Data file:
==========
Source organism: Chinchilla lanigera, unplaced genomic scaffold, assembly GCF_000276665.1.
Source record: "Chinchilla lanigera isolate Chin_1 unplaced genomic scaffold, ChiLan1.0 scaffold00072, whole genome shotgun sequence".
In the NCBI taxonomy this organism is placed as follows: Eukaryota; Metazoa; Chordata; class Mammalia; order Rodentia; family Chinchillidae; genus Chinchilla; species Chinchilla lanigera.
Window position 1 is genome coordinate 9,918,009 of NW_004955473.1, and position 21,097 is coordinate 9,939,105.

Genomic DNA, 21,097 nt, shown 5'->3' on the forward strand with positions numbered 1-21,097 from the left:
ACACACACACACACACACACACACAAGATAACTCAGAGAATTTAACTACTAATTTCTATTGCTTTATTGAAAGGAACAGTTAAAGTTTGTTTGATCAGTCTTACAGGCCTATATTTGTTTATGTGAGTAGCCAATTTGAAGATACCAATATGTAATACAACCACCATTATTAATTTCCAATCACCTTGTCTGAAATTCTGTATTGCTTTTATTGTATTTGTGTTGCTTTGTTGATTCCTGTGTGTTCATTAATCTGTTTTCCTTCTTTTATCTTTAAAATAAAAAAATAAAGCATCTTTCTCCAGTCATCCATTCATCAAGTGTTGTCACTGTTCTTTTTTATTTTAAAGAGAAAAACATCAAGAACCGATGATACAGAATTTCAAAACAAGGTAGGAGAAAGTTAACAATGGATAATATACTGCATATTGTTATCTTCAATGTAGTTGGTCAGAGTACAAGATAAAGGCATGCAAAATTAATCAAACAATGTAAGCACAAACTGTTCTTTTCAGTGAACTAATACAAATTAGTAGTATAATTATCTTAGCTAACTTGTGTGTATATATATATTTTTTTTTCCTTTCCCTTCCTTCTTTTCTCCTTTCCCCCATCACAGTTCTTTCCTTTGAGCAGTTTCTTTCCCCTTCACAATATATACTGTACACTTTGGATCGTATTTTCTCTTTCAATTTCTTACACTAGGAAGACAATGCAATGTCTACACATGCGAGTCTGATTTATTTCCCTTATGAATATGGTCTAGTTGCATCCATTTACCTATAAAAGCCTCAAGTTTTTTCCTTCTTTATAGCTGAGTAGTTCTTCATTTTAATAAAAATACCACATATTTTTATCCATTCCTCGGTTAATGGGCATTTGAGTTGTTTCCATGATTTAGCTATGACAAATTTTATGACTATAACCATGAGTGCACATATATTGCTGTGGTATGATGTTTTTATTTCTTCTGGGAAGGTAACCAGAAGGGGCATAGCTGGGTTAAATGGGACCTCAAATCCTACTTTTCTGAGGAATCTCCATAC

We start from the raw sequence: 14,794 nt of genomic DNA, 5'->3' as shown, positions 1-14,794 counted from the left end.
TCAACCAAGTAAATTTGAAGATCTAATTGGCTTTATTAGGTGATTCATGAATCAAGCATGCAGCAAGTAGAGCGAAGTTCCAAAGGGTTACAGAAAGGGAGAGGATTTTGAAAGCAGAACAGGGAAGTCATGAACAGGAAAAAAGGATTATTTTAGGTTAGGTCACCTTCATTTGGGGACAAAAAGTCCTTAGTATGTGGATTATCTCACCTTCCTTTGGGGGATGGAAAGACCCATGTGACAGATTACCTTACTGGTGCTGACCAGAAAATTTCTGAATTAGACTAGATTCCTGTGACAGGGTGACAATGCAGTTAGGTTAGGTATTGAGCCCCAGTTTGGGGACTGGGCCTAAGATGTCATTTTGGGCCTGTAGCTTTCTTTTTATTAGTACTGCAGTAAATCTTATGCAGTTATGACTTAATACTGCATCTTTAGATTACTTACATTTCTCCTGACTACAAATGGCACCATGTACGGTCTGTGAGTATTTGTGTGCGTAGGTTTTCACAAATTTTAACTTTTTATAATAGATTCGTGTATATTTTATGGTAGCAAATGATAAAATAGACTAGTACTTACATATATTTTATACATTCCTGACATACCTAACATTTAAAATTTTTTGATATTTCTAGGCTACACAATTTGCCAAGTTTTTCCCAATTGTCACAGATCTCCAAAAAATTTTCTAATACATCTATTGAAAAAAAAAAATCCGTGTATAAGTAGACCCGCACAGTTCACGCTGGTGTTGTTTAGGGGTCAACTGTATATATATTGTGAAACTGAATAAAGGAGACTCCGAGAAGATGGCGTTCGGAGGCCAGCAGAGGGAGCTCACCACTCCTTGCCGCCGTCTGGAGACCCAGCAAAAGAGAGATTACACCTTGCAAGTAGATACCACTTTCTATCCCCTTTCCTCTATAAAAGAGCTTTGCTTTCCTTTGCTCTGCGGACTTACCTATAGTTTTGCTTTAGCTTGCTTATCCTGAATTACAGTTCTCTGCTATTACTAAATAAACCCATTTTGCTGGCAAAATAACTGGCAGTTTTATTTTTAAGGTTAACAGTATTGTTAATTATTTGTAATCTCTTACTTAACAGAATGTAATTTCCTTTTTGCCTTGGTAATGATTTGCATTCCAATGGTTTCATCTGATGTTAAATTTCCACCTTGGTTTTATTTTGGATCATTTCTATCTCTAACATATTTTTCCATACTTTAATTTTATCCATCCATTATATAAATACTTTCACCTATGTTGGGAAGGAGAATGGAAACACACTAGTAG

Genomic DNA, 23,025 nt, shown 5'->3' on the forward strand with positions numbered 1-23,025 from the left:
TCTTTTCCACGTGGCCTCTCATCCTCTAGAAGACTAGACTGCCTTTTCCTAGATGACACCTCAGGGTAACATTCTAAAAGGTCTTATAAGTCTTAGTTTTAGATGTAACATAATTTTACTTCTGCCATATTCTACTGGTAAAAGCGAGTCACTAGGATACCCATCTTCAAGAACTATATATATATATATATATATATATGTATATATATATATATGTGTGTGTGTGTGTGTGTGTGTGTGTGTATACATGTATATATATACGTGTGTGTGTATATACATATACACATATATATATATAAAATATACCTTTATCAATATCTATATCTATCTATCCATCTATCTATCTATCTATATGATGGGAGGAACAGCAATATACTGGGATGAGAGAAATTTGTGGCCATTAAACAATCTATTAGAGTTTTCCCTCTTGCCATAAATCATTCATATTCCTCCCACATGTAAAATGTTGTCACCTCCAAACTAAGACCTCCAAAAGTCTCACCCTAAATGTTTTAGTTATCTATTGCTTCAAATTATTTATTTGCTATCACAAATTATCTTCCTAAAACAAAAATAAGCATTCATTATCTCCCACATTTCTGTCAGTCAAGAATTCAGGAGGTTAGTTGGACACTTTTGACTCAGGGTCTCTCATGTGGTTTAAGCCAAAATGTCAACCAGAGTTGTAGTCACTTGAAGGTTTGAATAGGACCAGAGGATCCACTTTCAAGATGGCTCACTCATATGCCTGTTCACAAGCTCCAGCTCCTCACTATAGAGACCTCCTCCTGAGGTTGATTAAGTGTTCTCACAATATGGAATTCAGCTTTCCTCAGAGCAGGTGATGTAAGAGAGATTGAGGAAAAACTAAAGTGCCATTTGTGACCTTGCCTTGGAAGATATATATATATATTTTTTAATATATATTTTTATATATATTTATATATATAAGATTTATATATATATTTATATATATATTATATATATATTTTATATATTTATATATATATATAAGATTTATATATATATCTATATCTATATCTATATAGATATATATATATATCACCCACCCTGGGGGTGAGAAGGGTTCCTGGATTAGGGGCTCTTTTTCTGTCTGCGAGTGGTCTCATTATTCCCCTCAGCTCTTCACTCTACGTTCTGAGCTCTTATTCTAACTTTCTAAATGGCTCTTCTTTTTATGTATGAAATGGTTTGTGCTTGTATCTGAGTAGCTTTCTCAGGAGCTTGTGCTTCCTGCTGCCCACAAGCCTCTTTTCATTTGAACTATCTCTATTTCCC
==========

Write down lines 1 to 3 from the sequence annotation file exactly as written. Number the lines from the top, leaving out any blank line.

Source organism: Chinchilla lanigera, unplaced genomic scaffold, assembly GCF_000276665.1.
Source record: "Chinchilla lanigera isolate Chin_1 unplaced genomic scaffold, ChiLan1.0 scaffold00072, whole genome shotgun sequence".
In the NCBI taxonomy this organism is placed as follows: Eukaryota; Metazoa; Chordata; class Mammalia; order Rodentia; family Chinchillidae; genus Chinchilla; species Chinchilla lanigera.